Your concern regarding the importance of stress intensity factor and/or energy release rate is actual and plays a crucial role in the damage progression. To this scope, me and my colleagues Casavola and Pappalettera, had done subsequent research works. In one of these studies the Cohesive Zone Modelling (CZM) was analysed in the Finite Element approach to study and describe the behaviour of the CFRPs subjected to the same Mode I load (

In the meantime, the Acoustic Emission data were deeply investigated even further in understanding the damage progression in CFRPs subjected to more than one damage mode. At this purpose, the Wavelet Packet Transform (WPT) proved to be a powerful even if delicate tool in distinguishing the different damage modes. Different frequency bands of different damage modes are accounted in a CFRP using this approach (

At this moment, we are also attempting to explore other ways of identifying the damage modes in a more accurate way, by analysing the acoustic emission data according to different approaches.

Once again, I thank you for your interest in our research works.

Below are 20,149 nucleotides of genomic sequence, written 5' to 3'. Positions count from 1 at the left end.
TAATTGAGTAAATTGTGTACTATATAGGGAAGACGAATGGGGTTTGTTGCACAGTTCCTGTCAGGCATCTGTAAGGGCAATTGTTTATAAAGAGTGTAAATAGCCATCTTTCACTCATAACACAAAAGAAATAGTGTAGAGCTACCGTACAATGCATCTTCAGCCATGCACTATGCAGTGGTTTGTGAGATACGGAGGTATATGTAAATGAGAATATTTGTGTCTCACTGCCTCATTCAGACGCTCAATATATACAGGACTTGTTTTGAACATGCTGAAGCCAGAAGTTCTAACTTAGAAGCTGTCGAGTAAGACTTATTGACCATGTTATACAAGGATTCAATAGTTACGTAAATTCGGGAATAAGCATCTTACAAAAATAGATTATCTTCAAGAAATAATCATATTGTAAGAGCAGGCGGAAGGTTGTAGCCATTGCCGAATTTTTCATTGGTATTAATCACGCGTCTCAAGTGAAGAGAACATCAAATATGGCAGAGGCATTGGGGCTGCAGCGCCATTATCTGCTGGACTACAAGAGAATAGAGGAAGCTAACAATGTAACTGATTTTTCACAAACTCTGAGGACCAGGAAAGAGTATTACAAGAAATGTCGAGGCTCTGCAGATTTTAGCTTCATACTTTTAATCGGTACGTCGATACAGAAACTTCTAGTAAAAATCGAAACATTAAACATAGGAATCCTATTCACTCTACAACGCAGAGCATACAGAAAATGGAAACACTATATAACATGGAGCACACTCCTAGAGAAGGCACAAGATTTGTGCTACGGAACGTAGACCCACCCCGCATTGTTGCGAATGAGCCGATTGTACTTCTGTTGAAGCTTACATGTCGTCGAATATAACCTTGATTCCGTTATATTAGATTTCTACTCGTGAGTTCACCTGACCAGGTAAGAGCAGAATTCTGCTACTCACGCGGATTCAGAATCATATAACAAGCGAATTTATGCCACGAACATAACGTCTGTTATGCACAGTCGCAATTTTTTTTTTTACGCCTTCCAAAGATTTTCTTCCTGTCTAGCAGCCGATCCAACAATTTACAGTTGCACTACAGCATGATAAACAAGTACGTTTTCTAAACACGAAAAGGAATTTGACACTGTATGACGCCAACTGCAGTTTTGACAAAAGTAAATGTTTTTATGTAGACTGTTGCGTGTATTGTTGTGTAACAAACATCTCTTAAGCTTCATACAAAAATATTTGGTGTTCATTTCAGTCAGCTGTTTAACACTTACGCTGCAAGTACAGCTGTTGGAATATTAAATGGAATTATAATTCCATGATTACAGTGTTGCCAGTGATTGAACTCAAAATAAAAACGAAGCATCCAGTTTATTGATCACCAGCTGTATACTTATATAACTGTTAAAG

Claudia Barile

ESIS's picture

Dear Claudia,

Your follow up experiments and simulations are very interesting. When you say that you use cohesive zone models to simulate the fracture processes it strikes me that how smart that must be. I guess that you by that can figure out the length of the crack while the short crack are expected to develop long cohesive zones vis à vis cohesive zones at long cracks. Also the major part of the cohesive zone would host fracture processes that endure high stresses while the fracture processes at crack tips of longer cracks are exposed stresses that are more evenly distributed between zero close to the crack tip and a maximum stress at the tip of the cohesive zone. 

I guess that if the acoustic spectrum of the high stress initial fracture processes and the low stress fracture processes are different you would be inform of many things. Perhaps state of the process region, crack length and length of the process region. At least theoretically.

I don't know what the capabilities are but at least to me it seems like the sky is the limit.

Per Ståhle

PS Sorry about the delay with this reply. DS